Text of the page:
Thursday, December 24, 2009

Endangered Species: The Successful Corporation?

Get this:

The natural average lifespan of a company could be 2 or 3 centuries or more, but there are only a few examples of that (Sumitomo is one). Shockingly, however, the average life expectancy of a Fortune 500 company is only 45 years, and ONE-THIRD of the Fortune 500 companies in 1970 had vanished by 1983! Those are our largest companies, which are thought to be the most stable ones.

Just in this past decade, look at the ten largest companies which went bankrupt, causing their shareholders to lose absolutely incredible amounts of money: Enron, Worldcom, GM, Chrysler, Pacific Gas & Electric, Conseco, Washington Mutual (the largest S&L), Thornburg Mortgage (a large mortgage REIT), CIT Group (a large business lender), Lehman Bros (a 158-year-old investment bank). Then, consider that there are hundreds more companies of smaller size, which failed. Talk about lost jobs and lost investments!
Companies are managed in such a way that they tend to fail rather quickly. It seems odd to me that a corporation, which is granted PERPETUAL existence and is supported by dozens, hundreds, or even thousands of dedicated, talented people who are committed to its success, nevertheless has a significantly shorter lifespan than we frail humans.

Of course, the case may be made that the primary cause of company failure is poor management at the top. If upper management, on average, performs so poorly and causes companies to fail, why are CEO's receiving $100million bonuses and salaries that are 300x the lowest-paid workers? I'm just asking.

Thursday, December 17, 2009

Just for the Halibut

Gentle Readers,

I am YET ANOTHER resource in your food-wine pairing dilemmas. A customer asks:

"I am serving pan seared halibut with a cranberry tomato chutney and chipotle peppers. What kind of wine would you serve with this dish?"

Accessing the incredible potency of the World's Library, I respond:

In researching this, I find answers all over the map.

The most obvious answer is: Sauvignon blanc, and probably the crisper, more minerally style that one finds in France or the US, as opposed to the fruitier, softer style of New Zealand.

But you could also do a Grenache (or Garnacha, in Spain); it would match the robustness of the chutney and peppers. It could push past the delicacy of the fish a bit, however. It's risky but I love the concept for its boldness. I think I would not serve just the Grenache with this dish, however.

If you're feeling daring, you could pour both an SB and a Grenache, and let your guests each find their own balance. That would be fun.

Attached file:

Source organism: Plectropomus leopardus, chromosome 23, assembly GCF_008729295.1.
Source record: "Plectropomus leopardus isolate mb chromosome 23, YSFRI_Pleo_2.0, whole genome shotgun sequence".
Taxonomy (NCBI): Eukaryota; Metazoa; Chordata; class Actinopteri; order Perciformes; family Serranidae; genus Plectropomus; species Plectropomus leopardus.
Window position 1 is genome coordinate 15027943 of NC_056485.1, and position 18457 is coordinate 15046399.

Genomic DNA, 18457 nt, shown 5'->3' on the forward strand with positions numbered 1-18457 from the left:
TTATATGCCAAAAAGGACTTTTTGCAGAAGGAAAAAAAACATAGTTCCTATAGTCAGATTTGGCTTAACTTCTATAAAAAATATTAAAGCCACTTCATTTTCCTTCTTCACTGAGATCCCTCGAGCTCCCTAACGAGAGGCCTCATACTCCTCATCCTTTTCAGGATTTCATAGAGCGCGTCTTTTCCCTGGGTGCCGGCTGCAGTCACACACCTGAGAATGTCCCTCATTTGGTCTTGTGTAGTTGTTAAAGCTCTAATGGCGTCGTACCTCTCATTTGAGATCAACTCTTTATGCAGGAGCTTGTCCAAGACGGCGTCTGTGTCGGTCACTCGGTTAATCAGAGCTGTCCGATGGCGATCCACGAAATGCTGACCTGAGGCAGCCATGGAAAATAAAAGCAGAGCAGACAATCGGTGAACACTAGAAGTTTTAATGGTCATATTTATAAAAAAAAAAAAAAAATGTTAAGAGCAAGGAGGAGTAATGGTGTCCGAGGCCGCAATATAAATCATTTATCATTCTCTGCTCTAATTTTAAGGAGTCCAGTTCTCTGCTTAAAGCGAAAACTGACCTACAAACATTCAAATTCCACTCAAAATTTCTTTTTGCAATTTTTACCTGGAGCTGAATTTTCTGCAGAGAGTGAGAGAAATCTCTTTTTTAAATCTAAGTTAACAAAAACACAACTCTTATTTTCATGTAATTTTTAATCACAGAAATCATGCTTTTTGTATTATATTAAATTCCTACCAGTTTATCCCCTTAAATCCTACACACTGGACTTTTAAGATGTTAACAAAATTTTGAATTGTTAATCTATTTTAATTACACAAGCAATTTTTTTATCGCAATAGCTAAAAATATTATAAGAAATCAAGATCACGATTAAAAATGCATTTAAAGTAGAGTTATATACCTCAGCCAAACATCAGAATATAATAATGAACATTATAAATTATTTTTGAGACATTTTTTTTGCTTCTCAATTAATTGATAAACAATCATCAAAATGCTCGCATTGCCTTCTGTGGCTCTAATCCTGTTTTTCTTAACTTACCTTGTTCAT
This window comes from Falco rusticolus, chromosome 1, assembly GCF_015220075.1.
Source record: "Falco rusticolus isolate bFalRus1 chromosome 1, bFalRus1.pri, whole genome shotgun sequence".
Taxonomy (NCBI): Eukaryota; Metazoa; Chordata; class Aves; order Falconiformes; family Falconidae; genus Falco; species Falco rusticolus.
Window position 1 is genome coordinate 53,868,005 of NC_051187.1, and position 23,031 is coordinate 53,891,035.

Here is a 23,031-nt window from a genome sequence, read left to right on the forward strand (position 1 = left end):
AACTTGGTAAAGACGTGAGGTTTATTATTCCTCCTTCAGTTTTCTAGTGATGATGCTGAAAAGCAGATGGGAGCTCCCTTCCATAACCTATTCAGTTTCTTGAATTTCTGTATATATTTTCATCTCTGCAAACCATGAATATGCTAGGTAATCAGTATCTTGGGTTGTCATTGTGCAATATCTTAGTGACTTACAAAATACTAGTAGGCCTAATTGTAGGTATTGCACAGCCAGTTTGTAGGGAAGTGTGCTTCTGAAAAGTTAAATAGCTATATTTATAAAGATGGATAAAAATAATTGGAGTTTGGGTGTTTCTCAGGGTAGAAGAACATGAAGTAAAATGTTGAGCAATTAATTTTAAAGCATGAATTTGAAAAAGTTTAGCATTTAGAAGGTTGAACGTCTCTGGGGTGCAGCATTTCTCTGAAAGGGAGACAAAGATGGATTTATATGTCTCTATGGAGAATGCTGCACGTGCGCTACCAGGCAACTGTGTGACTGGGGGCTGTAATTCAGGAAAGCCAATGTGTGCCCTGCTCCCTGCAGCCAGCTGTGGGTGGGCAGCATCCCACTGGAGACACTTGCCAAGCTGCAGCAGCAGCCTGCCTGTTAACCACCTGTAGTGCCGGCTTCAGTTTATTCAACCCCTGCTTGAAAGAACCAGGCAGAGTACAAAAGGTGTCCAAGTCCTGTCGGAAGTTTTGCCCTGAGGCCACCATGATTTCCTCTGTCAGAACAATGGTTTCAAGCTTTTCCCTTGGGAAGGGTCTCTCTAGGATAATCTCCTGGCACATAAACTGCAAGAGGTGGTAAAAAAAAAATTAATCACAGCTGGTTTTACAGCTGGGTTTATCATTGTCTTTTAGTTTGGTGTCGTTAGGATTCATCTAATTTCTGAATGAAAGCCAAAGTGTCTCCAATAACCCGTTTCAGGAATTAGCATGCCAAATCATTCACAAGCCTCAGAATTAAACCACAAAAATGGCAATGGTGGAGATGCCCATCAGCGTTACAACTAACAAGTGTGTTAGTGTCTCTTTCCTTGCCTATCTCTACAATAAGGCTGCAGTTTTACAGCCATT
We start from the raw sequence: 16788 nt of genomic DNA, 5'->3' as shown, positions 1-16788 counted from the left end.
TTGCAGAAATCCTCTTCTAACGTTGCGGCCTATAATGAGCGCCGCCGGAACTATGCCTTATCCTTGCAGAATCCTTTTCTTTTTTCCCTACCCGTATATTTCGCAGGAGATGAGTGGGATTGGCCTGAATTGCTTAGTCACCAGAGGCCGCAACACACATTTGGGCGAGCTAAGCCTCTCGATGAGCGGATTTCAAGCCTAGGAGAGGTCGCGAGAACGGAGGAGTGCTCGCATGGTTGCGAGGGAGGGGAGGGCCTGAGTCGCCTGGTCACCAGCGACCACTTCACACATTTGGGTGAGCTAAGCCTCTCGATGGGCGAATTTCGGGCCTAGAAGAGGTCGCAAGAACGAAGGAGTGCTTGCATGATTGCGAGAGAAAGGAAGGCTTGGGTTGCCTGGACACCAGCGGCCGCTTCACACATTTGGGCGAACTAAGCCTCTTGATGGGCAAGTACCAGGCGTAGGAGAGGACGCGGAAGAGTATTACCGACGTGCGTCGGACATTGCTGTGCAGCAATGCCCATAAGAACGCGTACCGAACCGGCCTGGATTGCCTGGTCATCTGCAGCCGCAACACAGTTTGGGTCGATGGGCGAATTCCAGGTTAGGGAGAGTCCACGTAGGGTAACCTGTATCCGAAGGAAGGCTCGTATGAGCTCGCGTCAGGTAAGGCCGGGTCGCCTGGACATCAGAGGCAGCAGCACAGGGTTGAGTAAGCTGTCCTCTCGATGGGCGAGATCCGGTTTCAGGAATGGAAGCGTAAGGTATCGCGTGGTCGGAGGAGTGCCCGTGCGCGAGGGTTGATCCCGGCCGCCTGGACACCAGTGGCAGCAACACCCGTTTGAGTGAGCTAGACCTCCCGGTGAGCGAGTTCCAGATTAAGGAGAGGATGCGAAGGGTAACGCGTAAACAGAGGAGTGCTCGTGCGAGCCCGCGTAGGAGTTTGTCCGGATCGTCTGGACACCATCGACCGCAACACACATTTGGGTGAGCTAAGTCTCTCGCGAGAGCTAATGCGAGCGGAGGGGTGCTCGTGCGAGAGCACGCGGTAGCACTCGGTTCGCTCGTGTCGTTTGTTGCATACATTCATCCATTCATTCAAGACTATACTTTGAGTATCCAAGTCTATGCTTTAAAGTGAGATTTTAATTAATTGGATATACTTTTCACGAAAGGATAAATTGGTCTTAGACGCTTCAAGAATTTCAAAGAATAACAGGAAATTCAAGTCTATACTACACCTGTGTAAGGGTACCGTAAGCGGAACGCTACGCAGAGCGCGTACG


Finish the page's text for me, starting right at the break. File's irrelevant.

If the topping is spicy and hot enough, you could pour a Gewurztraminer.

One writer suggests a nice dry French rose. I can see that.

Or, you could do a White Burgundy (or good Oregon Chardonnay); I think you could go with either a Fume blanc (aged in a charred barrel, which might match the Chipotle well) or an unoaked one with lots of structure.

Have fun!

Tuesday, December 15, 2009

2005 Mount Eden (Santa Cruz Mountains) Estate Cab

Mount Eden builds their Cabernet sauvignons for longevity. The old vines sit atop a mountain, at 2000', where only a thin layer of topsoil overlies a mountain's worth of slate. The wine is tannic and shut down now, but it should age into a real beauty.

93 points from Wine Enthusiast: "Rich in black currants, mocha, and cedar. The score could rise considerably, after 2011." Parker: "Dense, ruby-hued cab boasts a sweet nose of incense, toast, charcoal, and red and black fruits. Elegant, with a first-class Bordeaux-like structure."

K&L Wines is selling this gem for $55. They are a great retail shop in the Bay Area; ordinarily, their prices are very good. But my local Portland distributor put this wine on special (because everybody's inventories are too large now), and thus I can sell this wine for just $32. Given California's more-favorable wine laws and taxes, this is a real coup. But Matt Kramer (Oregonian's wine critic) recently praised the wine, so it will probably disappear quickly.
Just remember to let this one sleep. There is no comparison between what it is now, and what it will become, given time. Think of it as a geologically-slow butterfly, metamorphosing in a glass cocoon . . .

How Climate Change's Extreme Weather Events Affect Grapes and Wine:

  We (Epona) joined the Porto Protocol a year or two ago; it's a collaboration of grapegrowers and winemakers, worldwide, who are focusi...